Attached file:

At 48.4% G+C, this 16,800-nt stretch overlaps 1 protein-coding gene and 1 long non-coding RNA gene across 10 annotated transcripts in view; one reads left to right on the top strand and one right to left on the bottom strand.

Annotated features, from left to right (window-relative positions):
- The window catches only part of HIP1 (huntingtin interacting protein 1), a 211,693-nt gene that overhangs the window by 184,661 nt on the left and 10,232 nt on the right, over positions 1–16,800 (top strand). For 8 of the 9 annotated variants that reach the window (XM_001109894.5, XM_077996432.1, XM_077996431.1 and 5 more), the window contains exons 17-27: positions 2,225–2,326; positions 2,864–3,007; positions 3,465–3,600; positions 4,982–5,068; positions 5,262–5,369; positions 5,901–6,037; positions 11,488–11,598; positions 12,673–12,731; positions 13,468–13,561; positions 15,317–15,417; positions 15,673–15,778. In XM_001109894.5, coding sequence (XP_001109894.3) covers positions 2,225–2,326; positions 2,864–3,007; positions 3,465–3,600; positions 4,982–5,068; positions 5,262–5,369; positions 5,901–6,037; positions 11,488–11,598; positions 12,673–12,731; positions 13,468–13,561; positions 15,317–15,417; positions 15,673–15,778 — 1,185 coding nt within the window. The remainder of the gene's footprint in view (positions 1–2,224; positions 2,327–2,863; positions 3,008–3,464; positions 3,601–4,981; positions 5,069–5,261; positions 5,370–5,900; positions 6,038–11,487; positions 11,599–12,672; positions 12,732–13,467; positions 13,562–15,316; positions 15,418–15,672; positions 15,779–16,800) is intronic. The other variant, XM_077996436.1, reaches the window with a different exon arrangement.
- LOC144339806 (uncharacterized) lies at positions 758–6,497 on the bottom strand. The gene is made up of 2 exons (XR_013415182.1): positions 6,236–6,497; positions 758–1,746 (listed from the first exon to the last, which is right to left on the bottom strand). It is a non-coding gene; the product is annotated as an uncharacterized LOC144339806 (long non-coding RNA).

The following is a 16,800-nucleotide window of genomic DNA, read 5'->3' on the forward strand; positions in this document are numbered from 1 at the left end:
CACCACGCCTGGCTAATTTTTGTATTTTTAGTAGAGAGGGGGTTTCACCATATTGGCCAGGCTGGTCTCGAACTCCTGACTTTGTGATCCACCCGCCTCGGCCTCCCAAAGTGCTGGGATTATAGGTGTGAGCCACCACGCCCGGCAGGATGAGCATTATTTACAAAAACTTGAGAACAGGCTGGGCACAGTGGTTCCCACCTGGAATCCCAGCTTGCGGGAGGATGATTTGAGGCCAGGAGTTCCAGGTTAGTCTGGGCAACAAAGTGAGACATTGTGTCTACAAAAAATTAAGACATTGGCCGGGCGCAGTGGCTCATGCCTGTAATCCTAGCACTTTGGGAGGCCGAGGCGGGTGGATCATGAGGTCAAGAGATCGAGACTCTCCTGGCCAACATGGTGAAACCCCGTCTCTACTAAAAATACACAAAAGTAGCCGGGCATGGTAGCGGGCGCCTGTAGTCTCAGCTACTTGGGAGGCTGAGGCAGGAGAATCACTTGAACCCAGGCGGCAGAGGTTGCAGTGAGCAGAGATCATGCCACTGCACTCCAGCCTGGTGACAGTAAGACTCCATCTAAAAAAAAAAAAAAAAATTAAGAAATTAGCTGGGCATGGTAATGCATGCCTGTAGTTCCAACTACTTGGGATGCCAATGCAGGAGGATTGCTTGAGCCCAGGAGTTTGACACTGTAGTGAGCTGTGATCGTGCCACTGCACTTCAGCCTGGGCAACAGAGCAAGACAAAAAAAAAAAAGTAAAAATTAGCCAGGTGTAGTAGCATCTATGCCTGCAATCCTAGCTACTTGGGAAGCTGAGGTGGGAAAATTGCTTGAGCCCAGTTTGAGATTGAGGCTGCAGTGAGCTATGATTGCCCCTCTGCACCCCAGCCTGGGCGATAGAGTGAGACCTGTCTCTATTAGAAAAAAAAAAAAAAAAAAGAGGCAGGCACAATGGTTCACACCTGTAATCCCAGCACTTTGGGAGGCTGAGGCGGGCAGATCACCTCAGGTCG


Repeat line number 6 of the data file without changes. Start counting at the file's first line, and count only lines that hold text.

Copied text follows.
CACCACGCCTGGCTAATTTTTGTATTTTTAGTAGAGAGGGGGTTTCACCATATTGGCCAGGCTGGTCTCGAACTCCTGACTTTGTGATCCACCCGCCTCGGCCTCCCAAAGTGCTGGGATTATAGGTGTGAGCCACCACGCCCGGCAGGATGAGCATTATTTACAAAAACTTGAGAACAGGCTGGGCACAGTGGTTCCCACCTGGAATCCCAGCTTGCGGGAGGATGATTTGAGGCCAGGAGTTCCAGGTTAGTCTGGGCAACAAAGTGAGACATTGTGTCTACAAAAAATTAAGACATTGGCCGGGCGCAGTGGCTCATGCCTGTAATCCTAGCACTTTGGGAGGCCGAGGCGGGTGGATCATGAGGTCAAGAGATCGAGACTCTCCTGGCCAACATGGTGAAACCCCGTCTCTACTAAAAATACACAAAAGTAGCCGGGCATGGTAGCGGGCGCCTGTAGTCTCAGCTACTTGGGAGGCTGAGGCAGGAGAATCACTTGAACCCAGGCGGCAGAGGTTGCAGTGAGCAGAGATCATGCCACTGCACTCCAGCCTGGTGACAGTAAGACTCCATCTAAAAAAAAAAAAAAAAATTAAGAAATTAGCTGGGCATGGTAATGCATGCCTGTAGTTCCAACTACTTGGGATGCCAATGCAGGAGGATTGCTTGAGCCCAGGAGTTTGACACTGTAGTGAGCTGTGATCGTGCCACTGCACTTCAGCCTGGGCAACAGAGCAAGACAAAAAAAAAAAAGTAAAAATTAGCCAGGTGTAGTAGCATCTATGCCTGCAATCCTAGCTACTTGGGAAGCTGAGGTGGGAAAATTGCTTGAGCCCAGTTTGAGATTGAGGCTGCAGTGAGCTATGATTGCCCCTCTGCACCCCAGCCTGGGCGATAGAGTGAGACCTGTCTCTATTAGAAAAAAAAAAAAAAAAAAGAGGCAGGCACAATGGTTCACACCTGTAATCCCAGCACTTTGGGAGGCTGAGGCGGGCAGATCACCTCAGGTCG